» To date, there have been no complications of incontinence and
post-operative impotence has been avoided or treated successfully with
There have been no rectal fistulae complications in the patients
treated with the combined HoLAP/HIFU at Springfield Hospital.
Who are the doctors in charge of HIFU treatment at the center? What specialty
training do your doctors have, and where did they receive training?
Germany: Dr. E. Bismarck and Dr. T. Ebert do these procedures.
Dr. Ebert started with this technique in the 1990s and was the first
to use this procedure in Germany. He was trained at his site by the company
and has since trained others in Germany. Dr. Ebert has treated some 100
patients with the Sonablate device. In May 2004, he was retrained on
the latest device (software).
London: The Consultant Urological Surgeon is Mark Emberton,
who has a special interest in minimally invasive treatment
of the prostate. He has the UK approved qualifications to practice as
an independent medical practitioner.
Chelmsford: Mr Ranjan Thilagarajah MS FRCS FRCS(Urol) is leading
the Ablatherm HIFU
treatment program at the Capio Springfield Hospital. He trained in Lyon,
France under Professor Gelet, who is considered by some to be the "Father
of HIFU development".
What is their level of written and spoken English understanding?
Germany: Dr. Ebert has spent two years at Memorial Slone-Kettering in New
York as a post-doctorate fellow and still has close relations to many American
urologists. English language is not a problem in our department.
London: Dr. Emberton is fully conversant in English and Spanish. He is also
able to communicate somewhat in French.
Chelmsford: The team at Essex Urology and Springfield Hospital are native
English speakers and were brought up and schooled in the UK
What is the nurse to patient
ratio in your hospital?
Germany: Intensive care 1:2, regular urology 1:5.
London: I do not have this information.
Chelmsford: Depends on patient dependency but generally ward acute
surgical elective is 1:5/6 days and 1: 8 nights. High Dependency Unit ratio
is is 1:2
What accreditation does the hospital
have? Do you have United States accreditation?
Germany: We are a private clinic, which is not restricted by any accreditation.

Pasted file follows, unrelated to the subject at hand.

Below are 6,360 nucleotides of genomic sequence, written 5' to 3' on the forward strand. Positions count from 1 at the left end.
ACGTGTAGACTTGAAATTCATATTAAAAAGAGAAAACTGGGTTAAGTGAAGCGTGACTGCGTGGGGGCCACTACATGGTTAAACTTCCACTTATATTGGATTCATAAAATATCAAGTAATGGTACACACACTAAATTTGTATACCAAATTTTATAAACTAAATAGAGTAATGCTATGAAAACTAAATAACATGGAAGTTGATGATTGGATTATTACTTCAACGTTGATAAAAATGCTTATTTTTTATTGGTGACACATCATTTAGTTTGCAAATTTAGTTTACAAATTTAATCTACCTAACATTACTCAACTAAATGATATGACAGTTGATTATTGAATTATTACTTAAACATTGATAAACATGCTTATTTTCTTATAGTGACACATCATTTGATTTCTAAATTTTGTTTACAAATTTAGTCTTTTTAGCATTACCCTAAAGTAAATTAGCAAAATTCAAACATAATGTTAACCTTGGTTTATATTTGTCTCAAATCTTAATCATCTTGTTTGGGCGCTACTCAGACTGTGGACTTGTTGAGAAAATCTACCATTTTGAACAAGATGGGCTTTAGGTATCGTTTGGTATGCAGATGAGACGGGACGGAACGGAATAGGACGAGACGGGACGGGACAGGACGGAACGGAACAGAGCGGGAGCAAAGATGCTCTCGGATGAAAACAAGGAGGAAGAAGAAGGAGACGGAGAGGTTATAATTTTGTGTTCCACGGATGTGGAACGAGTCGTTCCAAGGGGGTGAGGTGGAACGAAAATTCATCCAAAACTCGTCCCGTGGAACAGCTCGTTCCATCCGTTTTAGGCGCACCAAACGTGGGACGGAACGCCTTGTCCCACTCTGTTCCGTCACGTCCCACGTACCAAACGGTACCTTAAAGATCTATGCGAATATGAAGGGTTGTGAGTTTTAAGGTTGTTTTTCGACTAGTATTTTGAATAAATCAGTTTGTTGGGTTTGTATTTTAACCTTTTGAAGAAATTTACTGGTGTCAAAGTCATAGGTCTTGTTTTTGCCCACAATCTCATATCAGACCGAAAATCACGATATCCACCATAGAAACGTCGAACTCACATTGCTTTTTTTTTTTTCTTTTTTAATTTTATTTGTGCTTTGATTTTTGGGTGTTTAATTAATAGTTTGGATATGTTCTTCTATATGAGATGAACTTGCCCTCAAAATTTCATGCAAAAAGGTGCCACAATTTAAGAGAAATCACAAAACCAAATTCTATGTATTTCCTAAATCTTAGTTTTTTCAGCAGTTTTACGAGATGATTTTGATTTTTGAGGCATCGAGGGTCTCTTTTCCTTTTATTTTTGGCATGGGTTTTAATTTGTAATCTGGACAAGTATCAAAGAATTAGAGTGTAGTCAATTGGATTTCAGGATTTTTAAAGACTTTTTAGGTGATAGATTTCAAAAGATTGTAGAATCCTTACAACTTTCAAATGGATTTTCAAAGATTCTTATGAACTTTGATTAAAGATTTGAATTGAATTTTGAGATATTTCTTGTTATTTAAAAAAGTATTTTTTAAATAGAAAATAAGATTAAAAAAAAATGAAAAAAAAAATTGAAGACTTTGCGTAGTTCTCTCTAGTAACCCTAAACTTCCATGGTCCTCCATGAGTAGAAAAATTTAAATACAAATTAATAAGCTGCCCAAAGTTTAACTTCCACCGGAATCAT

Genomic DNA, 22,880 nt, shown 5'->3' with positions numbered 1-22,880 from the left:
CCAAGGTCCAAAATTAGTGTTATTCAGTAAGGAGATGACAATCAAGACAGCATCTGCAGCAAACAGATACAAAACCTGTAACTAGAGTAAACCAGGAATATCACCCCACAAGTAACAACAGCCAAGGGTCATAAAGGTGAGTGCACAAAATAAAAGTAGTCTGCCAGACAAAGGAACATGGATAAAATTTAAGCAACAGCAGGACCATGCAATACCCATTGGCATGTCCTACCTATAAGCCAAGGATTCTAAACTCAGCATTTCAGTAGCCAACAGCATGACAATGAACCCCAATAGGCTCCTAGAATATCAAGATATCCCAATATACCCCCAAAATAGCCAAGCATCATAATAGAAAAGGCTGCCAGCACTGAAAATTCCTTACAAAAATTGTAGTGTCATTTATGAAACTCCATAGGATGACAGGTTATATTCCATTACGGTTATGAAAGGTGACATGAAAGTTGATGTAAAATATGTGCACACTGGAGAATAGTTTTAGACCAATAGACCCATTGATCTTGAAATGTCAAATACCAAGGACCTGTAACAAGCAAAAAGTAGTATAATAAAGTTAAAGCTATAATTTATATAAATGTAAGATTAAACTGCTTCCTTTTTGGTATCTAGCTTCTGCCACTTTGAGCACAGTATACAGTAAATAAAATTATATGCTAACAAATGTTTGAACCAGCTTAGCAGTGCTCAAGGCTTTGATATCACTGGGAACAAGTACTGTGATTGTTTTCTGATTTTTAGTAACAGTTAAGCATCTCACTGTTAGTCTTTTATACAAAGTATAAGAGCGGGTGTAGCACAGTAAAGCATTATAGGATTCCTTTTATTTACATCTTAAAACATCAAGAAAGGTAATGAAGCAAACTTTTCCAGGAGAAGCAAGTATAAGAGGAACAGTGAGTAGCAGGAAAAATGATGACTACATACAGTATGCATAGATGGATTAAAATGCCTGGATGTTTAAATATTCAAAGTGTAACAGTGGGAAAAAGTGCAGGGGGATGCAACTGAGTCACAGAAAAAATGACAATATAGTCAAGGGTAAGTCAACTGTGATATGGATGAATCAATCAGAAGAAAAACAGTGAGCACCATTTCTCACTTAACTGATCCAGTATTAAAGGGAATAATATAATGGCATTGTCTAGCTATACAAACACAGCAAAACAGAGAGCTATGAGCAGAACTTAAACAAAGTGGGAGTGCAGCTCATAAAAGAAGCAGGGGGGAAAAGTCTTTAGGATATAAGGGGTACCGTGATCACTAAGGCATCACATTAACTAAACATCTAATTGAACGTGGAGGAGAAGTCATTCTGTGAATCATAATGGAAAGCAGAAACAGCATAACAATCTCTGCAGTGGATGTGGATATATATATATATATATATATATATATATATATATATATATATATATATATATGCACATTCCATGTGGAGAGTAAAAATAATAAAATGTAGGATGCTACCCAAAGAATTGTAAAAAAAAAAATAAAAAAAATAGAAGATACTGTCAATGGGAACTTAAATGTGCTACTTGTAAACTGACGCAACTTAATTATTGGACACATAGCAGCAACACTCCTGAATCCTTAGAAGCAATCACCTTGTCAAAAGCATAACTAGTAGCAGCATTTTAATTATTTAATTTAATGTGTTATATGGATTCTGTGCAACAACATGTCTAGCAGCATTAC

I personally have permission to treat members of the US Forces in Germany
(TRICARE Europe Preferred Provider).
London: The hospital is a teaching hospital of the National Health Service.
It recently was awarded Foundation Trust status by the government, which
is a mark of recognition.
Chelmsford: Capio Springfield Hospital is fully accredited by the
Healthcare Commission in the UK. We are able to treat all patients within
the UK and Europe and some patients are occasionally coming from further
Does the hospital staff have training and or experience
working with foreign patients? With American patients?
Germany: Yes, they definitely have experience with both American and other
London: Our group has experience treating American patients in our other
trials in Photodynamic therapy of prostate cancer.
Springfield Hospital regularly treats overseas patients, including from the
United States, Middle East, Far East, Greece, and Thailand
What is the cost of treatment
(including hospital fees)?
Germany: 12,000 Euros including hospital and doctors.
London: Contact the treatment center for this information.
Chelmsford: Currently, the cost of the combined HoLAP/HIFU treatment
is in the region of £16,000. This includes all pre and post care with
consultations, hospital fees and the operation itself. Travel packages will
be may made available for US patients wishing to be treated that will include
a "door-to-door" service
if necessary according to requirements. This can be arranged as necessary
but is not included in the above estimate.
What type of HIFU
system is used at the hospital?
Germany: Sonablate 500.
London: Sonablate 500.
Chelmsford: Ablatherm HIFU.
What are the regulations regarding foreigners
Germany: No regulations. Payment can be made by credit card.
London: Not sure, but we are fairly flexible as patients would be
Chelmsford: Patients will be asked to provide specific medical data prior
to be accepted as patients. Patients should expect to be in the UK for about
one week in total to ensure that they are safe to travel post treatment.
All fees should be paid in advance of any proposed treatment i.e. on booking
travel package or on arrival in the UK depending on package chosen.
Euromed Clinic in Germany
Tom Ebert, MD, Chief of Urology
University College in London
Hashim Uddin Ahmed, MRCS(Ed), BM, BCh (Oxon)
Clinical Research Fellow (Uro-Oncology)
Institute of Urology, University College London
Capio Springfield Hospital/Broomfield Hospital
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Am J Obstet Gynecol 2003;189:48-54.
Patients/Disease: 55 women with fibroids
causing significant symptoms.
Effectiveness: They plan to follow the women who did not have a subsequent
hysterectomy to see how well the ultrasound treatment reduces fibroid symptoms.
Side Effects: No major complications.
Hospital: Dr. Elizabeth A. Stewart, of Brigham and Women's Hospital, Boston
Obstetrics and Gynecology, November 2004.
Patients/Disease: 76 women with different types of vulvar dystrophy
Effectiveness: 49 patients were cured with ultrasound therapy, and 23 more
had a good improvement in their condition. Just four women had persistent
Hospital: Dr. Zhibiao Wang, from the Institute of Ultrasound Engineering
in Medicine in Chongqing
Blana, A., S. Rogenhofer, et al. (2006). World J Urol.
Patients/Disease: 223 consecutive patients with localized prostate cancer
174 (78%) patients had one treatment, while 49 (22%) needed a second treatment.